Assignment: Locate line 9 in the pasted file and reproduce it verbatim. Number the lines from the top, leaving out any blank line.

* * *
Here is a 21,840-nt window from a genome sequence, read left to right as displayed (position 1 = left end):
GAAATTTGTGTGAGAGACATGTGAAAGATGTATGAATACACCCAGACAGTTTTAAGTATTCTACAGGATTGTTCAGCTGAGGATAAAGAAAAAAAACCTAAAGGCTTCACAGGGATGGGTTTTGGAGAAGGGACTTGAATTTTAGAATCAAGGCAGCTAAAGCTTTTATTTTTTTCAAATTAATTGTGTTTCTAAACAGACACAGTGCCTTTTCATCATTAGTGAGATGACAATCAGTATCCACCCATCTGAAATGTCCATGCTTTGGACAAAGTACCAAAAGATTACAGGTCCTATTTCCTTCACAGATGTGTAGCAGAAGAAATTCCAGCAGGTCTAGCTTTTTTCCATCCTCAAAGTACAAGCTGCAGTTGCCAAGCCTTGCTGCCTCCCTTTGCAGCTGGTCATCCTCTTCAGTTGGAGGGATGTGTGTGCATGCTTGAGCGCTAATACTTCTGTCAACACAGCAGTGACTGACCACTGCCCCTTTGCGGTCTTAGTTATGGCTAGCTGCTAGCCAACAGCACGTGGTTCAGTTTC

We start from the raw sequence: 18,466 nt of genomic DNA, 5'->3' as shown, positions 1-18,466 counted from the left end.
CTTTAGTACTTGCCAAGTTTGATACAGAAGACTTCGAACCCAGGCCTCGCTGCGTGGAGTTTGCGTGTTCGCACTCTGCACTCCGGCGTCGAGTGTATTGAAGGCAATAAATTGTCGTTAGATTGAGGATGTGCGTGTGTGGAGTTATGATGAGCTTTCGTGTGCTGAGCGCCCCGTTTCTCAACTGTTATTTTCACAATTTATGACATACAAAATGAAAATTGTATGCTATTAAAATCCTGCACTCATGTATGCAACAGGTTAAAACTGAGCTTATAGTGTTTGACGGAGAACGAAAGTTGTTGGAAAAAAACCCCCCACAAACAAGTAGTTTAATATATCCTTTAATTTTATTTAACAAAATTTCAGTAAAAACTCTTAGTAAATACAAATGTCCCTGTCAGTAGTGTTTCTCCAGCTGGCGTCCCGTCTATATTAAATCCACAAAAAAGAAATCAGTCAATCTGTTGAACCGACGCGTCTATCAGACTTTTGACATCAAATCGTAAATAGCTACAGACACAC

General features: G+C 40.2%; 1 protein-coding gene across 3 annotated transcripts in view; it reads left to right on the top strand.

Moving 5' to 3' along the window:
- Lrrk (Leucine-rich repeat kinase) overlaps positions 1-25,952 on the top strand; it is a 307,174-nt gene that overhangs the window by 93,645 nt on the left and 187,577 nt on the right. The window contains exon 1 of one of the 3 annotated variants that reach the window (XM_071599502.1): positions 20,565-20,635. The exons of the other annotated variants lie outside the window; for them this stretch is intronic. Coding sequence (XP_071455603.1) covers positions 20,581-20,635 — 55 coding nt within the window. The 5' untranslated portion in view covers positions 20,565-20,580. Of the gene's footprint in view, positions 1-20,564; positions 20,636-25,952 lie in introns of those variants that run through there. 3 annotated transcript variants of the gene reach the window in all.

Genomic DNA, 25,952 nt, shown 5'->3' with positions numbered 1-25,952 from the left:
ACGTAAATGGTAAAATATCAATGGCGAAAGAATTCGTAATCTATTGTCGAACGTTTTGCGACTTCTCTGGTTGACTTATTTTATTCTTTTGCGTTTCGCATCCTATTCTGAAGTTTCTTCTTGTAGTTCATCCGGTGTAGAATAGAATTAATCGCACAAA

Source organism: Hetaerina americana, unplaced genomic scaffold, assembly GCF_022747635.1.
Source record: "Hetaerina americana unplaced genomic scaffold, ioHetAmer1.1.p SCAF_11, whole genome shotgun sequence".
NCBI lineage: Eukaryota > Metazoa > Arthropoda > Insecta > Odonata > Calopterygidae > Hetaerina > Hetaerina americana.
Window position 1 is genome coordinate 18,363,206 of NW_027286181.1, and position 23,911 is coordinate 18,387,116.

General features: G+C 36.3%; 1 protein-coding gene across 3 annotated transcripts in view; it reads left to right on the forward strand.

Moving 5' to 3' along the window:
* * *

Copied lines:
ACGTAAATGGTAAAATATCAATGGCGAAAGAATTCGTAATCTATTGTCGAACGTTTTGCGACTTCTCTGGTTGACTTATTTTATTCTTTTGCGTTTCGCATCCTATTCTGAAGTTTCTTCTTGTAGTTCATCCGGTGTAGAATAGAATTAATCGCACAAA